“Article” defined the boundaries of what could be searched and seized. In terms of the Criminal Procedure Act, the police could already search and seize anything. If one did not include all cyber-related areas in the definition of “article”, there would be a serious lacuna in the act. In drafting cybersecurity legislation, the guidelines must be in line with international standards to facilitate international cooperation. Definitions in the Bill were in line with these international cases.
Mr Robbertse submitted the definitions should thus not change. He did have a concern– in dealing with cloud computing - that there was no physical location from whence data could be seized. MTN and other ESPs had dealt extensively with the Protection of Personal Information Act (POPIA) in submissions, but POPIA did not apply where there was a case of search and seizure. In the EU, there were certain data protection laws in terms of retention of data that was seized. In SA, there was no legislation in this regard. The previous day, Telkom also referred to its preference for designated judges in the issuance of warrants. The Criminal Procedure Act allowed a magistrate to issue warrants.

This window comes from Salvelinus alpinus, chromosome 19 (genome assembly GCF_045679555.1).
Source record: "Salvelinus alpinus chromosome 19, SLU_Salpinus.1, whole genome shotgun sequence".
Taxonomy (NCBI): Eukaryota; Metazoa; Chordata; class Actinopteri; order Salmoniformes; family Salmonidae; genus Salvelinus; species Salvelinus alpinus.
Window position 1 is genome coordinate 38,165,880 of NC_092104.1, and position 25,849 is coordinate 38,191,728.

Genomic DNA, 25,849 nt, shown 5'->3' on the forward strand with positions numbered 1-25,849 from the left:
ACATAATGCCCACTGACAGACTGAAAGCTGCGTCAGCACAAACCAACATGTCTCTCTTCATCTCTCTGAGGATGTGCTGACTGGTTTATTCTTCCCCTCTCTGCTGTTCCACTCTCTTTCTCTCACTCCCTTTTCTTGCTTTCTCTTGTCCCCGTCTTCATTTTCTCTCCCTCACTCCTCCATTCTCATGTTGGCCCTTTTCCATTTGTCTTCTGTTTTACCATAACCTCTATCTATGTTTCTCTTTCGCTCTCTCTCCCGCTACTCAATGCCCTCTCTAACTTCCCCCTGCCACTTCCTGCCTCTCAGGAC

Mr Robbertse indicated that the bill would have extensive application, and would likely necessitate 30-40 designated judges just to deal with warrant issuance, which was not functional or practical. Regarding protection orders and the obligation on ESPs to either remove data from the system or take measures to ensure people could not access it: obviously, the legislation had to be functional. He proposed that a court could never put the onus on an ESP to remove information it did not control.